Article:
Huntington Ingalls Industries, the nation’s largest military shipbuilder and Mississippi’s largest employer, flexed its industry muscles Wednesday.
Officials of the company’s Pascagoula, Mississippi, operations are inside the Capital Beltway this week for the Surface Navy Association’s 28th Annual Symposium, where dozens of military contractors put up booths and held presentations less than two miles from the Pentagon.
Brian Cuccias, president of Ingalls Shipbuilding, gave attendees an update Wednesday morning on the company’s efforts to secure a new project.
With at least $60 million in capital improvements on the way at the 800-acre Pascagoula operation, Cuccias said Ingalls was in position to improve production efficiency and cut manufacturing costs in its construction of four classes of military ships.
“Everything that we’re doing is improving our costs,” Cuccias said. “Anytime you improve costs, you can actually offer more assets, more capability and a lower cost value.”
Cuccias said he hoped to win the contract to build Ingalls’ ninth national security cutter for the Coast Guard “as soon as possible.”
Funding for the $640 million vessel was secured in the recent omnibus spending bill, thanks to Mississippi Republican Sen. Thad Cochran, who included the proposal in the budget despite White House opposition.
$640 million Funding for a new Coast Guard cutter secured in recent omnibus bill by Sen. Thad Cochran
Last July, Sean Donovan, director of the White House Office of Management and Budget, wrote Cochran a letter that called the proposed new cutter “an unnecessary acquisition.” It was included anyway, with Cochran saying the White House opinion was based on “dated assessments.”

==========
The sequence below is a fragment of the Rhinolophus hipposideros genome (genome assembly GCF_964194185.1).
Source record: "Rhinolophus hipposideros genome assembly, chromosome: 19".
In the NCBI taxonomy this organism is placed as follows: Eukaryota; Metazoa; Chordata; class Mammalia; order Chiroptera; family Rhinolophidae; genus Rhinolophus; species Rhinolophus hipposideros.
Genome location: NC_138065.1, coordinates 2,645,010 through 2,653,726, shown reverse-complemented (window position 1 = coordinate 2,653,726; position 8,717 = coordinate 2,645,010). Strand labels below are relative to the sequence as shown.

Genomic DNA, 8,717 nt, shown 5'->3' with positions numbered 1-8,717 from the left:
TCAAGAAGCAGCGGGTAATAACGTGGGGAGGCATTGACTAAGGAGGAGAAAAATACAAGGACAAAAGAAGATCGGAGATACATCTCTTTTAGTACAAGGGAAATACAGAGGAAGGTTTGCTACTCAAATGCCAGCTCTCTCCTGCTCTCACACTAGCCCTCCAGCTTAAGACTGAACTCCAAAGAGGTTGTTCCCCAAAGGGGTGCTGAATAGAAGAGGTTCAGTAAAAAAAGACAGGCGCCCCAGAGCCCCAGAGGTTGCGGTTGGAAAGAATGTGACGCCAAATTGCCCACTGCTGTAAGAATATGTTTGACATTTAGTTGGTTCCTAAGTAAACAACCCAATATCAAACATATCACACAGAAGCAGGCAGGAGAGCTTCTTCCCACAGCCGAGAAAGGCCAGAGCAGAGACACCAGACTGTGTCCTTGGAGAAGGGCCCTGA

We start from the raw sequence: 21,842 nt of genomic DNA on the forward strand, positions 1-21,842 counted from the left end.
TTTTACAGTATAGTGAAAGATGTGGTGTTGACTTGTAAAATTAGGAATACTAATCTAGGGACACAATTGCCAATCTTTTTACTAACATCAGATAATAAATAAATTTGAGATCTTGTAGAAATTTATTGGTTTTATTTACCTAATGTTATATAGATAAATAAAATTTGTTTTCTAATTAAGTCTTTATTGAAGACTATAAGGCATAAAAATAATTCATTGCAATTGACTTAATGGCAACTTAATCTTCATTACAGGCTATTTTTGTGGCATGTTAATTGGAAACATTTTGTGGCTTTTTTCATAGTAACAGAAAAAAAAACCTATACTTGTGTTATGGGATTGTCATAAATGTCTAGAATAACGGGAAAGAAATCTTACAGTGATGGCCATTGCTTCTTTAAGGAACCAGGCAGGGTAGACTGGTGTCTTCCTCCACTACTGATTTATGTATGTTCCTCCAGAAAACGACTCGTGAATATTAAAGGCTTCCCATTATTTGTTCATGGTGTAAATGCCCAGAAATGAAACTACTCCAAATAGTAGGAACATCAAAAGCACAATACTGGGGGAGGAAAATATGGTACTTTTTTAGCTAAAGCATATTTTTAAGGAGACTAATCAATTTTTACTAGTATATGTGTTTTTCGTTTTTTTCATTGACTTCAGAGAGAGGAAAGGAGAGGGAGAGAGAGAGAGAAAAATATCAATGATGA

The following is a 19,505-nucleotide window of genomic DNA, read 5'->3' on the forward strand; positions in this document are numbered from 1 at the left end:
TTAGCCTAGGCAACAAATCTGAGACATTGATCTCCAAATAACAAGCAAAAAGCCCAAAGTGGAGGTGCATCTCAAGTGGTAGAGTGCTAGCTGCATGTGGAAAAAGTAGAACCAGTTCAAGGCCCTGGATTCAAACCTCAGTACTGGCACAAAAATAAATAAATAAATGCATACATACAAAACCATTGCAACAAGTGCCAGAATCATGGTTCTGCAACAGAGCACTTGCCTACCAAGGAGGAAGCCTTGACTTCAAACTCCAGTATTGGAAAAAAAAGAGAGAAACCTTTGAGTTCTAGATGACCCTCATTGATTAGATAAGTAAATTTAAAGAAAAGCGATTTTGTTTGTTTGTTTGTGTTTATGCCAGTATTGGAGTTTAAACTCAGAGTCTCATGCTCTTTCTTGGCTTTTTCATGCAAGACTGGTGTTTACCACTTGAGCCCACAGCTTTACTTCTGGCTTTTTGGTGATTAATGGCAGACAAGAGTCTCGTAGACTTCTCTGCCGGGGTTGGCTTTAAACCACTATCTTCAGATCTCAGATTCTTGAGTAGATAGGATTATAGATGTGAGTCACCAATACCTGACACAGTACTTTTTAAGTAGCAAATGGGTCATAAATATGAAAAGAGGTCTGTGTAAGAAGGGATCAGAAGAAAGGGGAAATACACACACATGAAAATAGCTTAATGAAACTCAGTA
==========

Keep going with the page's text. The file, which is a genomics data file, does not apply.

Ingalls has already delivered five cutters and has three more under construction. National security cutters are the largest and most technologically advanced ship in the Coast Guard fleet. They conduct a variety of operations, including homeland security, environmental protection, law enforcement, marine safety and national defense missions.
Ingalls is in discussions with the Coast Guard about modifying the versatile cutter to be an “ice-capable” ship that can handle Arctic missions, Cuccias said.
“We think the ice-capable (cutter) makes a lot of sense,” Cuccias said. “It’s a capability that the Coast Guard doesn’t have, to operate through first-year ice, and the (cutter) can be very easily converted.”
Doing so would require an enhanced propulsion system, a strengthened hull and thicker steel, Cuccias said, “but it can be done in the (cutter) without much problem.”
Ingalls is in discussions with the Coast Guard about modifying the versatile cutter to be an ‘ice-capable’ ship that can handle Arctic missions.
As speculation about a 10th cutter begins to percolate, Cuccias wouldn’t discuss the possibility. But he said Ingalls’ track record put the company in position to win the contract if it materialized.
“I would say our performance, us being good in quality, good on (timely product delivery), being predictable and improving costs across the board kind of helps change the discussion on everything,” he said.
As part of its capital improvements, the company plans to add a new dry dock in Pascagoula and replace the current one, which was built in the 1960s. Company leaders also plan to add more covered space so workers can continue construction in extreme heat and harsh rains.
As the state’s largest employer, with more than 11,000 workers, Huntington is the nation’s only shipyard capable of building four classes of military ships.
With a $20 million state bond bill to fund its “Shipyard of the Future” project, Huntington will provide an additional $40 million toward the improvements.